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Outcomes of Surgical Pulmonary Embolectomy by Severity and Race
Brandon Peine1, Seth Quinn1, O Jesse Mendes1, Scarlett Hao1, Shahab Akhter2.
1Department of Surgery - East Carolina University, Greenville, NC, USA, 2East Carolina Heart Institute, Greenville, NC, USA.

BACKGROUND: Surgical embolectomy for pulmonary embolism (PE), previously reserved for extreme cases, has historically poor outcomes. It remains underutilized despite recent reports of favorable outcomes. The primary aim was to assess for surgical outcomes in patients with less severe PE as well as for racial disparity.
METHODS: Patients who underwent pulmonary embolectomy from 2008-2020 at a single institution were stratified into three cohorts: submassive PE defined as right ventricular dysfunction (RVD) without hemodynamic instability, massive PE defined as RVD with hemodynamic instability without arrest, and massive PE with arrest. Patients were also stratified by race. Post-operative complications and mortality were compared between groups.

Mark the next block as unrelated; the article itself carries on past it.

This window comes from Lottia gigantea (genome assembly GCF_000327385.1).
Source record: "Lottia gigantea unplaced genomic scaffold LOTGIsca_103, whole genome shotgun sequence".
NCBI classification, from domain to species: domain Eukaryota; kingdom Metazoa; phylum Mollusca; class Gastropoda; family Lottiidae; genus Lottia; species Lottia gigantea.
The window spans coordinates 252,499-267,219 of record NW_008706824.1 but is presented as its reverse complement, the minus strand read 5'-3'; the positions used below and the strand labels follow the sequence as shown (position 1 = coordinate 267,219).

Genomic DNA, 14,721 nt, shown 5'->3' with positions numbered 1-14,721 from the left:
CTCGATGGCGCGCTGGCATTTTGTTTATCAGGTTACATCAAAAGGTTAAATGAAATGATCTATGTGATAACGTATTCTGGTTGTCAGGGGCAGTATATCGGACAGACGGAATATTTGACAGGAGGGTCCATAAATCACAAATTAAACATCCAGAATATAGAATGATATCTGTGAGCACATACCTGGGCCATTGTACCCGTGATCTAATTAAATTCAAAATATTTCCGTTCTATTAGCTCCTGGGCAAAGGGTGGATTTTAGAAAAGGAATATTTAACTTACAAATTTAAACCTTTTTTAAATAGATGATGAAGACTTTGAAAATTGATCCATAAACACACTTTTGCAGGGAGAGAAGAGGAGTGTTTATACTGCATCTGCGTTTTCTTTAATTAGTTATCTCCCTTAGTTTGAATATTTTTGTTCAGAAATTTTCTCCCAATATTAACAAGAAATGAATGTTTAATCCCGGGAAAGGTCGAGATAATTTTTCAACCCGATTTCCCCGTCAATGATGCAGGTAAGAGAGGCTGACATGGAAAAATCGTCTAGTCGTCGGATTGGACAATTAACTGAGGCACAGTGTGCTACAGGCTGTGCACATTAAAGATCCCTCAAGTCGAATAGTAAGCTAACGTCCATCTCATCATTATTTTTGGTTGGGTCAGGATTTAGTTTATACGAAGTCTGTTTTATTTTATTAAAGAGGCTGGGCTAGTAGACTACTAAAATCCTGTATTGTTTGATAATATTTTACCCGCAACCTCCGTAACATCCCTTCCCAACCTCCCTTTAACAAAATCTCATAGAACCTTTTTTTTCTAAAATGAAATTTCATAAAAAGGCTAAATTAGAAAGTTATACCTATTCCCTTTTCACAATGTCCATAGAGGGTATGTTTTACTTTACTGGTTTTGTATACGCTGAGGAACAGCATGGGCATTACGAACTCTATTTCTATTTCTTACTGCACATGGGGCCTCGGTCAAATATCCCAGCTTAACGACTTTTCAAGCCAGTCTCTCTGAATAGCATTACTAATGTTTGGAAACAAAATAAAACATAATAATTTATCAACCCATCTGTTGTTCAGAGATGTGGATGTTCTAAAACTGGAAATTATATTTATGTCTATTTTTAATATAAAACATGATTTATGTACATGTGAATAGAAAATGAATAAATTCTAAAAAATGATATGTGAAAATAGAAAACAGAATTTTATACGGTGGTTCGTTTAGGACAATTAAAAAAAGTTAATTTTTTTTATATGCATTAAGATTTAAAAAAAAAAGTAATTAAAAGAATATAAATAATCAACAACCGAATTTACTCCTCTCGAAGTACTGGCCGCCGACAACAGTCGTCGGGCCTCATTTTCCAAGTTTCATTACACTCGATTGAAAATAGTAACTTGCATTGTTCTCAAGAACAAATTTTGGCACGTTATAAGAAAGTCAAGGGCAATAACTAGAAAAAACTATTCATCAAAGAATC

RESULTS: Out of 48 patients, 44% (21) had submassive PE, 42% (20) had massive PE without arrest, and 15% (7) had massive PE with arrest. Mean age was 54 (SD 15.3). 56% (27) of patients were Black and 44% (21) White. Postoperative complications included 4% (2) with post-operative stroke, 6% (3) with new-onset renal failure requiring dialysis, and 8% (4) with multi-system organ failure. 30-day mortality was 13% (6) overall, 5% (1) submassive PE, 10% (2) massive PE without arrest, and 43% (3) massive PE with arrest. When controlling for age, sex, and severity, there were no significant differences between racial cohorts in post-operative complications or 30-day mortality.
CONCLUSIONS: Surgical pulmonary embolectomy appears to be an effective treatment in patients with less severe PE, without racial differences in outcomes. Surgical pulmonary embolectomy should be considered for patients with submassive and massive PE without arrest.


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